A synopsis of what happened is essential to the correct evaluation of Richmond's claim, and we find that his contentions have merit.
The indictment against Richmond and his alleged co-conspirators was returned February 17, 1977. Richmond lived in Detroit, where he was arrested on April 19. On June 3 Richmond appeared in Mobile, counsel was appointed, he was arraigned, and he entered his plea of Not guilty. The case was set for trial on July 18. On that day, however, Richmond failed to appear; a warrant was issued for his arrest. He turned himself in to federal officers in Detroit, claiming that his failure to appear was due to illness and lack of money to travel to Mobile. He was either sent or brought to Mobile and trial began on July 22.
The previous day, counsel for Richmond filed a written application for subpoenas for four witnesses who lived in Detroit. They were Sarah Jones, Mary Ray, Birdolia Jones, and a Mr. Simmons, of the Simmons Construction Company, by whom Richmond had previously been employed. On July 22, prior to the beginning of the trial and in accordance with Rule 17(b) F.R.Crim.P., the Court allowed appellant's counsel to make an Ex parte showing as to what the testimony of the requested witnesses from Detroit would be. Unfortunately, this hearing was not stenographically reported. The Court did grant permission to subpoena Mary Ray and granted "back-up" subpoenas for Birdolia Jones and Sarah Jones in the event Mary Ray was unable to appear. The record shows that Birdolia Jones claimed to have had a miscarriage about two weeks previously and was unable to travel to Mobile. In any event, Mary Ray appeared and testified. The Court declined to issue a subpoena for Mr. Simmons because an inquiry, the exact nature and extent of which is not of record, indicated that Simmons had not ascertained what his payroll records showed about Richmond being at work on the specific dates when the government alleged that Richmond had made airplane flights to or from Mobile in the furtherance of the alleged conspiracy. The Written application for the subpoenas did not indicate the nature of the testimony expected from any of the witnesses nor why their presence was necessary for an adequate defense; the District Court did not state into the record the reasons for denying the subpoenas for the three Detroit witnesses.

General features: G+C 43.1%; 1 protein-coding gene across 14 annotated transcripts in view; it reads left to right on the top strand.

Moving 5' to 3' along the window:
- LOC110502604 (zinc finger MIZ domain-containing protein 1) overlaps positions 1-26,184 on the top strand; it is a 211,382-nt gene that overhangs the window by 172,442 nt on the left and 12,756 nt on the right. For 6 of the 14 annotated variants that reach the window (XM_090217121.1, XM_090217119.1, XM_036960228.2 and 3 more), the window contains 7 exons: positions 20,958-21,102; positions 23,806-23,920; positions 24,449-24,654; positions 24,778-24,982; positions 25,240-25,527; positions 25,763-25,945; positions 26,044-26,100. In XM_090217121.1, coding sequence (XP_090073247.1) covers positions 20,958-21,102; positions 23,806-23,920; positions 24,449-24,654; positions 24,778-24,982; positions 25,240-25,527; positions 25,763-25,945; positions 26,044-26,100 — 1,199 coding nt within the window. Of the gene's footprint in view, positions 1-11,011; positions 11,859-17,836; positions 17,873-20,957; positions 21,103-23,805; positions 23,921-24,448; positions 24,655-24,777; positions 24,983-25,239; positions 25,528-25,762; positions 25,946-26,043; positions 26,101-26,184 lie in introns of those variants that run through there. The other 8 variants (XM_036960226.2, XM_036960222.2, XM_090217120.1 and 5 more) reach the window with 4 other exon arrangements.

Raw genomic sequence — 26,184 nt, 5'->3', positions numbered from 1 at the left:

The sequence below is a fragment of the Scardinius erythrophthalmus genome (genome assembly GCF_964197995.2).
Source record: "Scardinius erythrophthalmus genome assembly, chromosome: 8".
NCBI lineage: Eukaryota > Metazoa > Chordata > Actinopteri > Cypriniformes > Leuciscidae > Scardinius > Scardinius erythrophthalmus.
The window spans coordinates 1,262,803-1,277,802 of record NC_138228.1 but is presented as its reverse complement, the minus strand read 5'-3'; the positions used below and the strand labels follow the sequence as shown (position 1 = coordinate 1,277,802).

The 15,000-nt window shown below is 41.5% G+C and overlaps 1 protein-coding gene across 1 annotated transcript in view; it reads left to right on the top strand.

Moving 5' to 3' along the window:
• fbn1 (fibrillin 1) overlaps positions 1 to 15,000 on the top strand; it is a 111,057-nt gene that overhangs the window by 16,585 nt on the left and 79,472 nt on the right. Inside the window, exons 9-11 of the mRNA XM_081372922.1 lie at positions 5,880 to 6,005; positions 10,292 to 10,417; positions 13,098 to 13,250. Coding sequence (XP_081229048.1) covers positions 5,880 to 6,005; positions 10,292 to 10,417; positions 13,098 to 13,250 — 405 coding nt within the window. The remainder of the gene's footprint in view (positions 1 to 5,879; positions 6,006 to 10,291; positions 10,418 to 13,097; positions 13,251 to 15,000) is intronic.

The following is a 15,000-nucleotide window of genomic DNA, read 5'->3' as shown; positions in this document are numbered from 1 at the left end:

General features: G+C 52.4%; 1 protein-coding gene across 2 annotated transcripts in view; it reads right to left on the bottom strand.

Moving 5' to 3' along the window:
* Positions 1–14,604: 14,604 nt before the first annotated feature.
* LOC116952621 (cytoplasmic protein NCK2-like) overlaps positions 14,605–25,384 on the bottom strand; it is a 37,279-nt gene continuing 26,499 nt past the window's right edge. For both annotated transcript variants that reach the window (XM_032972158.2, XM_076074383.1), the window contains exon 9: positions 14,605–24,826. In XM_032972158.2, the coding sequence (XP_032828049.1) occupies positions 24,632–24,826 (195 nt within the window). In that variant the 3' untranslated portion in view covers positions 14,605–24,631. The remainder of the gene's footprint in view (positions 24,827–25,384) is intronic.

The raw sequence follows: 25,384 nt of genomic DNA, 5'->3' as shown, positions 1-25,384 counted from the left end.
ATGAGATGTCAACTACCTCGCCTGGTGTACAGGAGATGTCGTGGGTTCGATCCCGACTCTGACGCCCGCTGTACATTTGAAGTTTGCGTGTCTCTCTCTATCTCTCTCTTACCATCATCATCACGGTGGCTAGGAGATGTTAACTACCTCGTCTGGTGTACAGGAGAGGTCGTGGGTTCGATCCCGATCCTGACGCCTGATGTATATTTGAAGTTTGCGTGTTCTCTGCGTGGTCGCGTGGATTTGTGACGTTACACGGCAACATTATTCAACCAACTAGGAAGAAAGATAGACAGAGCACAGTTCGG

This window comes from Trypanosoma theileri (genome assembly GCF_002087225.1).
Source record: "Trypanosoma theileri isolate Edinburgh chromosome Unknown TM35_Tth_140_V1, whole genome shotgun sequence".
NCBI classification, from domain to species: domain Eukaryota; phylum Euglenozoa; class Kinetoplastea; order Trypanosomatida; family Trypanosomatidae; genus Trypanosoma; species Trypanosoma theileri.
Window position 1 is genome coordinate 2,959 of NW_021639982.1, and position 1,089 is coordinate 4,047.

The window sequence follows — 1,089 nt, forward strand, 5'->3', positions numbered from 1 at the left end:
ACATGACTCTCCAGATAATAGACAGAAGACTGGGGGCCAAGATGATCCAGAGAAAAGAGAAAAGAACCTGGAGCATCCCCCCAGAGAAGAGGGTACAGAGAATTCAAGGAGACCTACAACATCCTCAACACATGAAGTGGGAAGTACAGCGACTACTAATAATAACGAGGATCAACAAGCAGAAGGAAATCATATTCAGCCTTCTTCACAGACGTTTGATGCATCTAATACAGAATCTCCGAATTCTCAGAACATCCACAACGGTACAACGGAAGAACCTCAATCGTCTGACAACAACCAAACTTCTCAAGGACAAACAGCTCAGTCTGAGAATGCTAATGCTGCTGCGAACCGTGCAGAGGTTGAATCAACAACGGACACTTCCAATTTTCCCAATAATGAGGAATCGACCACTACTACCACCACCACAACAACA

After the appellate record had been filed and we were about to hear oral argument, counsel for Richmond sought to cure the above described deficiency by making a motion before the District Judge for settlement and approval pursuant to Rule 10(c),3 Federal Rules of Appellate Procedure. In this motion, based on counsel's recollection and on notes from telephone interviews with the desired Detroit witnesses, counsel asserted that during the Ex parte proceedings the following was made known to the Court:
Birdolia Jones was expected to testify that she attended a neighborhood barbecue in Detroit on July 4, 1976, that began around noon and lasted throughout the afternoon and into the early evening at the home of Rosalee White and Eleanore White, and Richmond was at the barbecue the entire time;
Sarah Jones was expected to testify that she was Richmond's girl friend and had been such since the Spring of 1976 (when his wife left him and returned to Mobile), that Richmond worked for Simmons Construction Company in Detroit on a daily basis except when work was irregular, that she was with Richmond all day July 4, 1976, attending the barbecue, which was not over until after dark And Richmond did not travel to or from Mobile in July, 1976 ;
Simmons was expected to testify that Richmond worked for the Simmons Construction Company in Detroit and that the company's timesheet and payroll records showed whether Richmond was at work on May 7, May 25, July 26, and July 27, 1976, occasions when, according to the government's proof, he was in Mobile in furtherance of the alleged conspiracy.
On the motion to settle the District Judge declined to approve counsel's Statement of Proceedings because he had no clear, independent recollection of what had transpired at the unrecorded Ex parte hearing.